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Illness severity scores predict death among infants admitted to neonatal intensive care units. We know of no study limited to a population defined by an extremely low gestational age.
A total of 1467 infants born before the 28th postmenstrual week at 14 institutions were given Scores for Neonatal Acute Physiology (SNAP-II and SNAPPE-II) based on data collected within the first 12 postnatal hours. All deaths in the intensive care nursery were identified.
The mortality rate before postnatal day 28 was 13% (inter-institutional range: 7–20%), while the overall mortality was 18% (8–31%). SNAP-IIs, SNAPPE-IIs, and death rates tended to decrease with increasing gestational age. However, even within gestational age strata, the risk of death declined with decreasing SNAP-IIs and SNAPPE-IIs. The predictive value positive of most SNAP-II and SNAPPE-II cut-offs was close to 30. In general an institution’s death rate increased with the proportion of infants whose SNAP-II was 30 or more.
The physiologic instability in the first 12 post-natal hours identified by illness severity scores conveys information about the risk of death among infants at the lowest gestational ages.
Comparing the mortality rates of neonatal intensive care units (NICUs) without adjusting for the severity of illness of the newborns admitted to each NICU can obscure differences in care that might influence the mortality rate. Illness severity scores, such as the Score for Neonatal Acute Physiology (SNAP) have been used to adjust for these institutional differences 1.
The 16 components of the original SNAP were reduced to 6 to create the easier-to-use SNAP-II, and supplemented with information about birth weight, intrauterine growth restriction and Apgar score at 5 minutes to create SNAPPE-II 2. Their usefulness was recently re-emphasized in the Vermont-Oxford Network database 3.
SNAP-II was intended for use at all gestational ages. A high (ominous) score conveys death-risk information about a term newborn, whose peers have much lower scores. Does a high score in an infant born much before term, many of whose peers also have scores not much more favorable, convey as much information as a high score in a term-born infant? Several studies of very low birth weight newborns have produced varying results 3–6. We know of no study that has evaluated SNAP-II or SNAPPE-II among extremely low gestational age newborns.
Our large prospective cohort study of infants born before the 28th week provided us the opportunity to see how well SNAP-II and SNAPPE-II predict death in this sample of newborns at very high risk of death. It also allowed us to see how the additional consideration of information about gestational age might further improve prediction of death.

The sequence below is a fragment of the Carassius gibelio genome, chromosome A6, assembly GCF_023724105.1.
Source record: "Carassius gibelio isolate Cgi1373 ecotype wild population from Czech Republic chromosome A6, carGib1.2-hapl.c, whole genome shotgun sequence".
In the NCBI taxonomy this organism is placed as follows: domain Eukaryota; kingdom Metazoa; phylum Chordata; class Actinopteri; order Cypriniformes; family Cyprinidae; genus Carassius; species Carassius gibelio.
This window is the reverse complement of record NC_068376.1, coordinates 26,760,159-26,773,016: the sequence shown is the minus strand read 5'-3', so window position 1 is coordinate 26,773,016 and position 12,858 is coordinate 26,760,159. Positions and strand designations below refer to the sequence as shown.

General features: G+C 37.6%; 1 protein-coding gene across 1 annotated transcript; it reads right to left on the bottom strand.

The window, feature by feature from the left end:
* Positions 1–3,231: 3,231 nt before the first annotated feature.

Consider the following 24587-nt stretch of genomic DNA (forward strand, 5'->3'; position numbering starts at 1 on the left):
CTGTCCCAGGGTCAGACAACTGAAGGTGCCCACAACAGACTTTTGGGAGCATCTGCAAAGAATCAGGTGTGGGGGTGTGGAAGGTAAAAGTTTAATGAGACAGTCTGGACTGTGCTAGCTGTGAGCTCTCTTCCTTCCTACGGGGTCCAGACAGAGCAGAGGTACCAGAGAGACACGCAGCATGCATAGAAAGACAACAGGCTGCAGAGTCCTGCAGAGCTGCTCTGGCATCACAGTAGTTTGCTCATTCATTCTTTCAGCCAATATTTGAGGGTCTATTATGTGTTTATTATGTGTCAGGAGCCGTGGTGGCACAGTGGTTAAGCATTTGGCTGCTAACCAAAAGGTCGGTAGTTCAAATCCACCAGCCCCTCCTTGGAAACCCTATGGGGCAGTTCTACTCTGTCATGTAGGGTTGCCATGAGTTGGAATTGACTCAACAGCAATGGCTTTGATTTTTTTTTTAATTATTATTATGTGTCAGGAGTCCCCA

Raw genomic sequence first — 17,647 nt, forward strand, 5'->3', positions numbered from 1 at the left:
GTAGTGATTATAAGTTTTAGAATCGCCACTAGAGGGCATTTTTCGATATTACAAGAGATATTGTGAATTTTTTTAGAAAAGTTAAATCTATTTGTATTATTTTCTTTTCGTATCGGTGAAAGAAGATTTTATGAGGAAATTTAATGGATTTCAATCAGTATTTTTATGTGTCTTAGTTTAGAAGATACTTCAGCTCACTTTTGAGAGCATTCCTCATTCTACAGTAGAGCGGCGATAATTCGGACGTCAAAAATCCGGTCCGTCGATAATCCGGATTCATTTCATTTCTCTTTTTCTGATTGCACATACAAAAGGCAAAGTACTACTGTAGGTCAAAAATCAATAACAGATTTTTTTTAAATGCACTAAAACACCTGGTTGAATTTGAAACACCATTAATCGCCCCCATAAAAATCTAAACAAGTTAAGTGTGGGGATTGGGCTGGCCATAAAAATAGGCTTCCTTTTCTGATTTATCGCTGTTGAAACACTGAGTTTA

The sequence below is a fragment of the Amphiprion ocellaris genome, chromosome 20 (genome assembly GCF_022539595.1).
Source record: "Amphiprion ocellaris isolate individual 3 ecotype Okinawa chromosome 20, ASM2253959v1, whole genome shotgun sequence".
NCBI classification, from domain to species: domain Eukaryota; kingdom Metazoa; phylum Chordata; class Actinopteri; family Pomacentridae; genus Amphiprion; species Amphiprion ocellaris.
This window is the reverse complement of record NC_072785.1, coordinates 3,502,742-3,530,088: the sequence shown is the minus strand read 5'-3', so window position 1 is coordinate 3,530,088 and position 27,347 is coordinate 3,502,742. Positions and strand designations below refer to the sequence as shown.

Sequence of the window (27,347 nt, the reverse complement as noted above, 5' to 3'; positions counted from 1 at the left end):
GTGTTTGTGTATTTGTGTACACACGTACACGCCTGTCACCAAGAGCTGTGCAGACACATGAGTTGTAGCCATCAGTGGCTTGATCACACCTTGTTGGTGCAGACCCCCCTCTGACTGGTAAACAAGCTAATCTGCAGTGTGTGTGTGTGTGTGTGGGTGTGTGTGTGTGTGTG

The ELGAN study was designed to identify characteristics and exposures that increase the risk of structural and functional neurologic disorders in ELGANs (the acronym for Extremely Low Gestational Age Newborns). During the years 2002–2004, women delivering before 28 weeks gestation at one of 14 participating institutions in 11 cities in 5 states were invited to participate in the study. The enrollment and consent processes were approved by the individual institutional review boards.
Mothers were approached for consent either upon antenatal admission or shortly after delivery, depending on clinical circumstance and institutional preference. 1249 mothers of 1506 infants consented. Approximately 260 additional eligible women were either missed or did not consent to participate. We excluded 39 of the enrolled ELGANs who did not have all components for calculating a SNAP-II 2. The remaining 1467 inborn infants constitute the sample for this study.
Each of the participating neonatal intensive care units (NICUs) is part of a teaching hospital. During the approximately 16 months of enrollment and data collection, each NICU contributed between 29 and 193 subjects to this study.
Data were collected by research nurses trained specifically for the ELGAN study. The gestational age estimates were based on a hierarchy of the quality of available information. Most desirable were estimates based on the dates of embryo retrieval or intrauterine insemination or fetal ultrasound before the 14th week (62%). When these were not available, reliance was placed sequentially on a fetal ultrasound at 14 or more weeks (29%), last menstrual period without fetal ultrasound (7%), and gestational age recorded in the log of the neonatal intensive care unit (1%).